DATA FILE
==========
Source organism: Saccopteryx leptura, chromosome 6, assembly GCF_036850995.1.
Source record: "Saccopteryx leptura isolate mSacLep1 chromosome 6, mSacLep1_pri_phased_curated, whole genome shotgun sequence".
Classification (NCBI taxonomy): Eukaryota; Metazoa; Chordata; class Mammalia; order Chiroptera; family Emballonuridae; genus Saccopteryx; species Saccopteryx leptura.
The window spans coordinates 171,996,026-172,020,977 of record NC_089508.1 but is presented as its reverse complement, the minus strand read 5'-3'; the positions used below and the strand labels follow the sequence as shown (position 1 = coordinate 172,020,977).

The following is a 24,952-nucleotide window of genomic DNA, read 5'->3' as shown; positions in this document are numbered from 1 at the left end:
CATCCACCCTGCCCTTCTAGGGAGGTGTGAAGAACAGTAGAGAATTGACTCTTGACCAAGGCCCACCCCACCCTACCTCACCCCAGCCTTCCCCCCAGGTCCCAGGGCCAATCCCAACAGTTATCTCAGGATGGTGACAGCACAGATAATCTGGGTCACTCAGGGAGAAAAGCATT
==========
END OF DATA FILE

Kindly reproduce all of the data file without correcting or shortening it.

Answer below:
Source organism: Saccopteryx leptura, chromosome 6, assembly GCF_036850995.1.
Source record: "Saccopteryx leptura isolate mSacLep1 chromosome 6, mSacLep1_pri_phased_curated, whole genome shotgun sequence".
Classification (NCBI taxonomy): Eukaryota; Metazoa; Chordata; class Mammalia; order Chiroptera; family Emballonuridae; genus Saccopteryx; species Saccopteryx leptura.
The window spans coordinates 171,996,026-172,020,977 of record NC_089508.1 but is presented as its reverse complement, the minus strand read 5'-3'; the positions used below and the strand labels follow the sequence as shown (position 1 = coordinate 172,020,977).

The following is a 24,952-nucleotide window of genomic DNA, read 5'->3' as shown; positions in this document are numbered from 1 at the left end:
CATCCACCCTGCCCTTCTAGGGAGGTGTGAAGAACAGTAGAGAATTGACTCTTGACCAAGGCCCACCCCACCCTACCTCACCCCAGCCTTCCCCCCAGGTCCCAGGGCCAATCCCAACAGTTATCTCAGGATGGTGACAGCACAGATAATCTGGGTCACTCAGGGAGAAAAGCATT